PRISON INMATES: Positives include three meals a day, a bed (maybe not comfortable), exercise (weights, maybe basketball, softball), cards, some schooling for General Educational Development (GED) tests, maybe some general education classes
for college and developing some friendships.
Negatives include daily counts (at least twice every day) for guards to know exactly where you are, sleeping behind
bars, very little contact with the outside world, being hazed when not getting along with someone or a group of people, dying, being forgotten by family and friends, treated like dirt when they get released.
SERVICE also has some extra things that kind of help remember them also: Veterans Day, Remembrance of Pearl Harbor, Armed Forces Day, Memorial Day (not just for Veterans). All the war memorials that honor those who have served. THANK YOU AGAIN FOR YOUR SERVICE.
INMATES: Nothing extra
Therefore, I don’t think this inmate was looking for empathy. Just don’t forget about family and friends that are incarcerated. Send them a letter to let them know you’re thinking about them, just like you would do for a service member that is on your mind.
To the incarcerated, some of us think of you daily.
Gary Murphy
La Porte City

Letter to the Editor – Dave Nelsestuen

Editor’s Note: The following letter was written in response to a letter published in the January 11, 2017 edition of The Progress Review. Click to view the original letter. -MW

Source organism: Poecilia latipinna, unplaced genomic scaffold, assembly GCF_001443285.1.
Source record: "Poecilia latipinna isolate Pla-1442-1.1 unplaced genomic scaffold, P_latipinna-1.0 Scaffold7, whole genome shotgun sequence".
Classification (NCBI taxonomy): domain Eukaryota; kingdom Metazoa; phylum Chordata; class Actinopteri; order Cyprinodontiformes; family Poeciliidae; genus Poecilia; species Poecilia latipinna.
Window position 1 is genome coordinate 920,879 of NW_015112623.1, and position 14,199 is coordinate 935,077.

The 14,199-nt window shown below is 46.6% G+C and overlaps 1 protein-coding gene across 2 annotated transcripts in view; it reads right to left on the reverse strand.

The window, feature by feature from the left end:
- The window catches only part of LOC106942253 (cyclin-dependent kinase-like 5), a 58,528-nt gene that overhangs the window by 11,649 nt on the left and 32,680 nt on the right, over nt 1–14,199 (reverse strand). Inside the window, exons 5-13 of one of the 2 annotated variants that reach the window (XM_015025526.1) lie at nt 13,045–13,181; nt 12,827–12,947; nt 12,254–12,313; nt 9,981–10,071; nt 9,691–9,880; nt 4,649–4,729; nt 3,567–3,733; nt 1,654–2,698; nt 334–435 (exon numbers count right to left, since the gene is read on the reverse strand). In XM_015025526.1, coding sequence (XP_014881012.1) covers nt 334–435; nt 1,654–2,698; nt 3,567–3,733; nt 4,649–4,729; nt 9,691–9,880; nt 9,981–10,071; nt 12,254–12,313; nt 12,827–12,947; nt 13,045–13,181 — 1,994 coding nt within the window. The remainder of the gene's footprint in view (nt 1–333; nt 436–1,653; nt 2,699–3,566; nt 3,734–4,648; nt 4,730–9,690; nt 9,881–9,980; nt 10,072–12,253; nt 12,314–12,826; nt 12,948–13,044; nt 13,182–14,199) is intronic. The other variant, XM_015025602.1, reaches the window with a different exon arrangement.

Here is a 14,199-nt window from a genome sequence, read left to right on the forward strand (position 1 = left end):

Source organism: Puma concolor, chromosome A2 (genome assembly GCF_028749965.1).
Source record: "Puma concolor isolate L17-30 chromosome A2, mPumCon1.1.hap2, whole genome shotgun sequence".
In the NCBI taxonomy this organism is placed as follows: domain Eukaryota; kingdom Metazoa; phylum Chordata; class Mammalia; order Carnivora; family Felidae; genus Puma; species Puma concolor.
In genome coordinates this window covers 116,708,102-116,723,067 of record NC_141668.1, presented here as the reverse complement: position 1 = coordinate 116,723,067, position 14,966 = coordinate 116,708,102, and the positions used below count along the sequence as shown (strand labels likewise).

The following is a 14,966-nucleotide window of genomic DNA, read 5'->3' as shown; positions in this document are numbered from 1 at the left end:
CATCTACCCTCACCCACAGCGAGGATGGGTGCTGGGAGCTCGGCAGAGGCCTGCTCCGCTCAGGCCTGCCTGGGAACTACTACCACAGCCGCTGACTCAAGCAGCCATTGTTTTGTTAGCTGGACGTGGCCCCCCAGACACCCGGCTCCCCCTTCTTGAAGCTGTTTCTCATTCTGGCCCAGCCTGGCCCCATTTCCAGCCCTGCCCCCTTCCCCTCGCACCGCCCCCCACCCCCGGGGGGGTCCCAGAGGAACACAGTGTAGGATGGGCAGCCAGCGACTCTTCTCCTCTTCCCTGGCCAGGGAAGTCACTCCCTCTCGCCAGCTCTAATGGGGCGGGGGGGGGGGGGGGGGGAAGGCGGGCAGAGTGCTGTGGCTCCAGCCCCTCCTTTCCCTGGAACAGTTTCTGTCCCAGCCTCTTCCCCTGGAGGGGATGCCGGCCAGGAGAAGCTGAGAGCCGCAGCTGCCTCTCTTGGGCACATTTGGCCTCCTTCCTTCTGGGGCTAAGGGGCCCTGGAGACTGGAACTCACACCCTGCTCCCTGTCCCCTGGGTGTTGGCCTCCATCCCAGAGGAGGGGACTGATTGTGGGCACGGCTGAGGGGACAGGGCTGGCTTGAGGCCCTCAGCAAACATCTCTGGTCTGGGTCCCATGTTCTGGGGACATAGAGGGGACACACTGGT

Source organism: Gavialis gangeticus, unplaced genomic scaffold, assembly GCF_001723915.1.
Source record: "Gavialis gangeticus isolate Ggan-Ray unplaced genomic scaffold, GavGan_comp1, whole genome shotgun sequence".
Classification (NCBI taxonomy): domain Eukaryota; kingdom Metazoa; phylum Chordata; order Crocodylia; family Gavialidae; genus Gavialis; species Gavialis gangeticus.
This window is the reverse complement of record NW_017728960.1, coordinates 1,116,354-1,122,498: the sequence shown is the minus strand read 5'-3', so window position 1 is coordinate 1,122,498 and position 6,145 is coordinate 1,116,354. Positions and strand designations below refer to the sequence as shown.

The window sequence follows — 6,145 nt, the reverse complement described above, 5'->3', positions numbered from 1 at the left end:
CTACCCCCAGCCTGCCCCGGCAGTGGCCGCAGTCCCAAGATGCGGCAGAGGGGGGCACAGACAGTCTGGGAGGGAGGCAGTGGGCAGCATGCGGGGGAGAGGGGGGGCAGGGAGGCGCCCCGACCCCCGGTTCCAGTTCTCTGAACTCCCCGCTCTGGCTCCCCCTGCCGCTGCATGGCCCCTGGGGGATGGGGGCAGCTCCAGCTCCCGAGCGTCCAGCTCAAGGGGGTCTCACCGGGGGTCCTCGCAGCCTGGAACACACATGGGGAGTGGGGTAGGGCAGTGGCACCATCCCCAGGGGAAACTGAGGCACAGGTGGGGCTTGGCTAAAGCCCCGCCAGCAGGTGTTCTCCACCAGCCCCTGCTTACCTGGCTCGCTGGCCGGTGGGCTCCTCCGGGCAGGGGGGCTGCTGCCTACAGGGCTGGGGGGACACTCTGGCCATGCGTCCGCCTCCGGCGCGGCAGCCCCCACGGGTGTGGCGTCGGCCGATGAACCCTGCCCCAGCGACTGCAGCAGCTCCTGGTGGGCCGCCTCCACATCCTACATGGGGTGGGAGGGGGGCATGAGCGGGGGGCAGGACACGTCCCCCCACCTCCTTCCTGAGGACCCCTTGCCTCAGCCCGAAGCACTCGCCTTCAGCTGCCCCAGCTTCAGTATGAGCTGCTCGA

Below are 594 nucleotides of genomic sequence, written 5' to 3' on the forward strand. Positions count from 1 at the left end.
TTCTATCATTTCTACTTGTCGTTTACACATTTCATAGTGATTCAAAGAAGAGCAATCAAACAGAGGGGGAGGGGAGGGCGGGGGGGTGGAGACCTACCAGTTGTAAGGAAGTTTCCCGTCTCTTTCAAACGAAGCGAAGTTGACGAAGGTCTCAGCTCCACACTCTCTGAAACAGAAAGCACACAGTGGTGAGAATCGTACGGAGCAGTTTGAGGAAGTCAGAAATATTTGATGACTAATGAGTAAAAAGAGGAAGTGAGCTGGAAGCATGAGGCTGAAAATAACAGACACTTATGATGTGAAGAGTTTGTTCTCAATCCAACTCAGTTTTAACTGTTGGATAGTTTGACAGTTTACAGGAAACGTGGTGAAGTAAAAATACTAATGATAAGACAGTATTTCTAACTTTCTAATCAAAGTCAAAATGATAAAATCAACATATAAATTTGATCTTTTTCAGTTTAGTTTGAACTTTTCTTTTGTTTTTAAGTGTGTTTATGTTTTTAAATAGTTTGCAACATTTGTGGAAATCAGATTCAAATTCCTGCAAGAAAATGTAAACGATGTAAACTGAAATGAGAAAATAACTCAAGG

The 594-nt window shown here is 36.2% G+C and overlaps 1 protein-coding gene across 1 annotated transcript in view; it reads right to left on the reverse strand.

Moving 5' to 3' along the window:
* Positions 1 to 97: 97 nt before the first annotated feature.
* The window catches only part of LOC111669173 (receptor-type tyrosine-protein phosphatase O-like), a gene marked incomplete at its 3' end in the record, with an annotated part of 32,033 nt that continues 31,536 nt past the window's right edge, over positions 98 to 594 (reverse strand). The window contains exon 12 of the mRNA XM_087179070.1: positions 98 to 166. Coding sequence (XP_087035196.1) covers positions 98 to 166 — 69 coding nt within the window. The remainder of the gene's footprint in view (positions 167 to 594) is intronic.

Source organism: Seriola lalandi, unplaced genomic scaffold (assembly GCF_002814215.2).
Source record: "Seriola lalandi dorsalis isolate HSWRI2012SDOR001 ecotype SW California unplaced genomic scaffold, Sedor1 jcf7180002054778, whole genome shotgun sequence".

I’m responding to your letter in The Progress Review on January 11, 2017, referencing incarcerated prisoners during the holidays. I tried to be compassionate and understanding while reading your letter, and to some degree I was. I don’t know why you are in prison, but because you are it tells me that you did something serious. I say that because confinement in prison is the punishment that courts most commonly impose for serious crimes, such as felonies. The courts usually impose short-term incarceration in a local jail for lesser crimes.
You stated that it isn’t empathy you want, yet your letter felt to me like that is exactly what you were hoping to gain. You said you understand how we (society) sees you, that you aren’t the animal we make you out to be and that you have just spent your second Christmas incarcerated.
Then, for whatever reason, you found the need to reference inmates and people serving their country. Not sure why you associated the two, but they are indeed, my friend, two different things. You first wrote, “I can’t speak for those serving for our country because I have no idea what that is like.”
Then later in the letter you wrote, “we are just as important as those who serve our country or have passed away.”
Let me tell you what it was like being a veteran who spent two Christmas’ in a combat zone, eating c-rations at the age of 18 and 19; It sucks!